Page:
Monday, July 21, 2008

The new Burma activists

The Washington Post reports on "a new generation" of activits in Burma:
Monks remain politically active, too, in spite of increased harassment from security forces since the protests.

Some have hidden pamphlets inside their alms bowls to distribute when they go out to collect food in the mornings, according to a Mandalay monk. They have smuggled glue and posters inside the bowls to stick on street walls.

Ten years ago, the monk said, he started a library that has since expanded to 14 branches across the country. Under cover of membership, patrons take classes in public speaking and pass around poems and pamphlets that are often scathing about their rulers, he said.

"I told people to read lots of books, so they can start to know, and then they can change the system," he said. "Because we want freedom. Because it is difficult to speak and write in this country."

The cyclone's aftermath has also spurred vast new stores of anger, sometimes among monks, who take vows of nonviolence.

"Now we want to get weapons," said a monk known to other dissidents by the nom de guerre "Zero" for his ability to organize and vanish without a trace. "The Buddhist way is lovingkindness. But we lost. So now we want to fight."

In the dormitory of a monastery one recent afternoon, he sat among piles of handwritten speeches and recent clandestine pamphlets stamped with names of groups such as Generation Wave and the All Burmese Monks Alliance. Two young monks listening from a tattered mattress nearby nodded excitedly, and a third pretended to wield a machine gun.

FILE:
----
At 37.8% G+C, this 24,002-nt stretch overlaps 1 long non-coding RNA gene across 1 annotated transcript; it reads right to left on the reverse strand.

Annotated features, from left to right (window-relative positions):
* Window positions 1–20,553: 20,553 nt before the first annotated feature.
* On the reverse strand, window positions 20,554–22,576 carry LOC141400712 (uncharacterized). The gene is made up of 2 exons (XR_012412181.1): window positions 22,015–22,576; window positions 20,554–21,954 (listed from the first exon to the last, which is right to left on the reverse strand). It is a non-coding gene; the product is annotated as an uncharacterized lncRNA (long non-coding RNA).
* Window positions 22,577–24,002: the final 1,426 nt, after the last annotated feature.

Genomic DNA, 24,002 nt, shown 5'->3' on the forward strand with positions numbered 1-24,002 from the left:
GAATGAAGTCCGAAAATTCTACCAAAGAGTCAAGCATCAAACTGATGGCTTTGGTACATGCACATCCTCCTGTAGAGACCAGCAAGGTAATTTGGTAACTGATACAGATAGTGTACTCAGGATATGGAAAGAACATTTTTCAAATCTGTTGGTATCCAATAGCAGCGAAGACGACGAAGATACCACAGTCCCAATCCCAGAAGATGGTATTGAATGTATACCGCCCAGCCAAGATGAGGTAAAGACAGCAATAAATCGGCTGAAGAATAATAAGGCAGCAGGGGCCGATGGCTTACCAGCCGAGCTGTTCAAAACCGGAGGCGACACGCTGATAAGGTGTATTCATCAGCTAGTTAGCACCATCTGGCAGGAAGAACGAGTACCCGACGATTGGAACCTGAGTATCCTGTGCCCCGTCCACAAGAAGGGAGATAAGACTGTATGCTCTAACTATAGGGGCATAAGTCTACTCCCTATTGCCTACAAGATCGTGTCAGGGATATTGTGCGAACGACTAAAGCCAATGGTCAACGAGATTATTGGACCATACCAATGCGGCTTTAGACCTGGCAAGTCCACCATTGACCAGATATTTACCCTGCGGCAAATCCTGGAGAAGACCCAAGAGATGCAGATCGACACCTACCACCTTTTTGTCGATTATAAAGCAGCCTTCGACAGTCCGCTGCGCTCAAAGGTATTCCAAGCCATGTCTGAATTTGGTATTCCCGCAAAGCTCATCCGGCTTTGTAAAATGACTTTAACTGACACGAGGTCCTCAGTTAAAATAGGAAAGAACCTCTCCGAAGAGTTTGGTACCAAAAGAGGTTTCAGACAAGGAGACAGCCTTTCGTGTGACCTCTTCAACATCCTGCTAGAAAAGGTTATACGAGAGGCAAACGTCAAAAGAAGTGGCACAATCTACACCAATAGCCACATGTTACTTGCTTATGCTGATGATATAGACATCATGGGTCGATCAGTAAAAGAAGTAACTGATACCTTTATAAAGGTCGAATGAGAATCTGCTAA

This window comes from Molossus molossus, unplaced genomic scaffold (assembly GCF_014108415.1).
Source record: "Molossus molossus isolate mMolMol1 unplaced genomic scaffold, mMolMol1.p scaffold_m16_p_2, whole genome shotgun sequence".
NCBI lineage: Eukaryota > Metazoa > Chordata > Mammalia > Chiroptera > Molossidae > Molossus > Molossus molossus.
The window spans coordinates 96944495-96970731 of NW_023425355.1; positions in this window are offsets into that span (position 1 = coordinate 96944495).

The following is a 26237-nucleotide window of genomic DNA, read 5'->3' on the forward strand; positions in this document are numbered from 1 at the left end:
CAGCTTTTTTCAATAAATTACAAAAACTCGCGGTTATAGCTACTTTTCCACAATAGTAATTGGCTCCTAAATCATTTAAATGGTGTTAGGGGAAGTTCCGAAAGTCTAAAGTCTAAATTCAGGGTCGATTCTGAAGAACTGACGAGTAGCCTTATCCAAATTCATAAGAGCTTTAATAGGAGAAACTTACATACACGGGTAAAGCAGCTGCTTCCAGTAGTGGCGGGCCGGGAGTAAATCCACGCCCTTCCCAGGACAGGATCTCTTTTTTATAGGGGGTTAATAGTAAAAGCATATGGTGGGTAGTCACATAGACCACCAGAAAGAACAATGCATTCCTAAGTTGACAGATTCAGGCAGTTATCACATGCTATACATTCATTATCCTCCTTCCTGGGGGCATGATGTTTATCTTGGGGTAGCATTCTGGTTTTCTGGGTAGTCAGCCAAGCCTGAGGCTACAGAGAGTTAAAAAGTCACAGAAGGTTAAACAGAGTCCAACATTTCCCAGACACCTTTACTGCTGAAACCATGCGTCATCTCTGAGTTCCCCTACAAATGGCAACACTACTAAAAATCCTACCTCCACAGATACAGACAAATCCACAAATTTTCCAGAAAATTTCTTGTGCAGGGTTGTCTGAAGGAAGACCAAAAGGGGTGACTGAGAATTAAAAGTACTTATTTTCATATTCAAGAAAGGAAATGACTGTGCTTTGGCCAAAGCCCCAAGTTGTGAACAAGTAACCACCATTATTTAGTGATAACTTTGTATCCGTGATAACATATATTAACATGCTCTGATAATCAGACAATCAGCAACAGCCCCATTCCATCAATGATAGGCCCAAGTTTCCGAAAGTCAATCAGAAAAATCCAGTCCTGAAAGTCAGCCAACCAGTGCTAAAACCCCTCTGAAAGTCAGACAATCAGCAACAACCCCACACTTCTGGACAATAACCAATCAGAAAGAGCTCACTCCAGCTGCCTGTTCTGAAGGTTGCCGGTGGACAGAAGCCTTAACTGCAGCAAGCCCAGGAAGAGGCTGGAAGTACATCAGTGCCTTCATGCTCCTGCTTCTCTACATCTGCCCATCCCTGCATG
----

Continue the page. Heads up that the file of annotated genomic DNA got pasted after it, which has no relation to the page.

Because of his role as a chief galvanizer of the monks in the protests, the monk has been on the run since September, moving from one monastery to the next. But since the cyclone, he has managed nonetheless to make about 20 trips to the devastated areas, where he buried more than 200 bodies and coordinated with monks and lay people.

"In September, we lost because everywhere, every village did not follow, because of fear," he said. But in the post-cyclone period, "we can do more. Now I can grow and grow."

At a 1,500-strong ceremony commemorating the victims of the cyclone, 15 dissident monks and lay people pondered their options, he said. Should they organize a strike in September to mark the first anniversary of the protests? Hold one to coincide with the auspicious date of 8-8-08, twenty years since the 1988 uprising?
See my interviews with the Burma student's army leader, Myint Oo, and a break-away revolutionary leader named Maung.

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